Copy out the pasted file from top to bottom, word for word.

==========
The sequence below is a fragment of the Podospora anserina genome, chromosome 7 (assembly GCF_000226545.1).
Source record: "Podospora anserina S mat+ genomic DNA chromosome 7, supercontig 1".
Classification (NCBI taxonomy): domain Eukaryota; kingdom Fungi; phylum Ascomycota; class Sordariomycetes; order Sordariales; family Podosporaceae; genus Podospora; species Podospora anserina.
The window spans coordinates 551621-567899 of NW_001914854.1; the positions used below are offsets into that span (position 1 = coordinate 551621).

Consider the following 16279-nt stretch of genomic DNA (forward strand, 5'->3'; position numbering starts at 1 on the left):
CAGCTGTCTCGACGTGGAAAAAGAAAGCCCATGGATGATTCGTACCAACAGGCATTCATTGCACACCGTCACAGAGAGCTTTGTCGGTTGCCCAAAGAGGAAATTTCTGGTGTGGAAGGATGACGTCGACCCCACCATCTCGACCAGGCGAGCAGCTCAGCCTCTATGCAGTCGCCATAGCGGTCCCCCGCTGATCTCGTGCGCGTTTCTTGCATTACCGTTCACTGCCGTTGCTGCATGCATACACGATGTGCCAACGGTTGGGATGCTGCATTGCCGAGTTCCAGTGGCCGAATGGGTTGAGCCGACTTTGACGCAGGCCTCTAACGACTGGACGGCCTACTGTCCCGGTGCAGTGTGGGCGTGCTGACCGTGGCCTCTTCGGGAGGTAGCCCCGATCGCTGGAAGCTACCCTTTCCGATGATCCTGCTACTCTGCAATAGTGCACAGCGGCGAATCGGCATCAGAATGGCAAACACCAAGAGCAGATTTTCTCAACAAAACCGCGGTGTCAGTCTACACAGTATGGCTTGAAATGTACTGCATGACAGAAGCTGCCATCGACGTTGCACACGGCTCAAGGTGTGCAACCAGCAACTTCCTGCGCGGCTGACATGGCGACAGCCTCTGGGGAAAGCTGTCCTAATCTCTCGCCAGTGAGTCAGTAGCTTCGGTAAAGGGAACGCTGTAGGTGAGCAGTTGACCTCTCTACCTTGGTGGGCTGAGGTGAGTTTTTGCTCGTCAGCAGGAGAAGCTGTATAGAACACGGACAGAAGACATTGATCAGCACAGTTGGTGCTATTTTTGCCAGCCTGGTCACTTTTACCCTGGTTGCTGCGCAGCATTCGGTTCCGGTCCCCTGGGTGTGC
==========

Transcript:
The sequence below is a fragment of the Podospora anserina genome, chromosome 7 (assembly GCF_000226545.1).
Source record: "Podospora anserina S mat+ genomic DNA chromosome 7, supercontig 1".
Classification (NCBI taxonomy): domain Eukaryota; kingdom Fungi; phylum Ascomycota; class Sordariomycetes; order Sordariales; family Podosporaceae; genus Podospora; species Podospora anserina.
The window spans coordinates 551621-567899 of NW_001914854.1; the positions used below are offsets into that span (position 1 = coordinate 551621).

Consider the following 16279-nt stretch of genomic DNA (forward strand, 5'->3'; position numbering starts at 1 on the left):
CAGCTGTCTCGACGTGGAAAAAGAAAGCCCATGGATGATTCGTACCAACAGGCATTCATTGCACACCGTCACAGAGAGCTTTGTCGGTTGCCCAAAGAGGAAATTTCTGGTGTGGAAGGATGACGTCGACCCCACCATCTCGACCAGGCGAGCAGCTCAGCCTCTATGCAGTCGCCATAGCGGTCCCCCGCTGATCTCGTGCGCGTTTCTTGCATTACCGTTCACTGCCGTTGCTGCATGCATACACGATGTGCCAACGGTTGGGATGCTGCATTGCCGAGTTCCAGTGGCCGAATGGGTTGAGCCGACTTTGACGCAGGCCTCTAACGACTGGACGGCCTACTGTCCCGGTGCAGTGTGGGCGTGCTGACCGTGGCCTCTTCGGGAGGTAGCCCCGATCGCTGGAAGCTACCCTTTCCGATGATCCTGCTACTCTGCAATAGTGCACAGCGGCGAATCGGCATCAGAATGGCAAACACCAAGAGCAGATTTTCTCAACAAAACCGCGGTGTCAGTCTACACAGTATGGCTTGAAATGTACTGCATGACAGAAGCTGCCATCGACGTTGCACACGGCTCAAGGTGTGCAACCAGCAACTTCCTGCGCGGCTGACATGGCGACAGCCTCTGGGGAAAGCTGTCCTAATCTCTCGCCAGTGAGTCAGTAGCTTCGGTAAAGGGAACGCTGTAGGTGAGCAGTTGACCTCTCTACCTTGGTGGGCTGAGGTGAGTTTTTGCTCGTCAGCAGGAGAAGCTGTATAGAACACGGACAGAAGACATTGATCAGCACAGTTGGTGCTATTTTTGCCAGCCTGGTCACTTTTACCCTGGTTGCTGCGCAGCATTCGGTTCCGGTCCCCTGGGTGTGC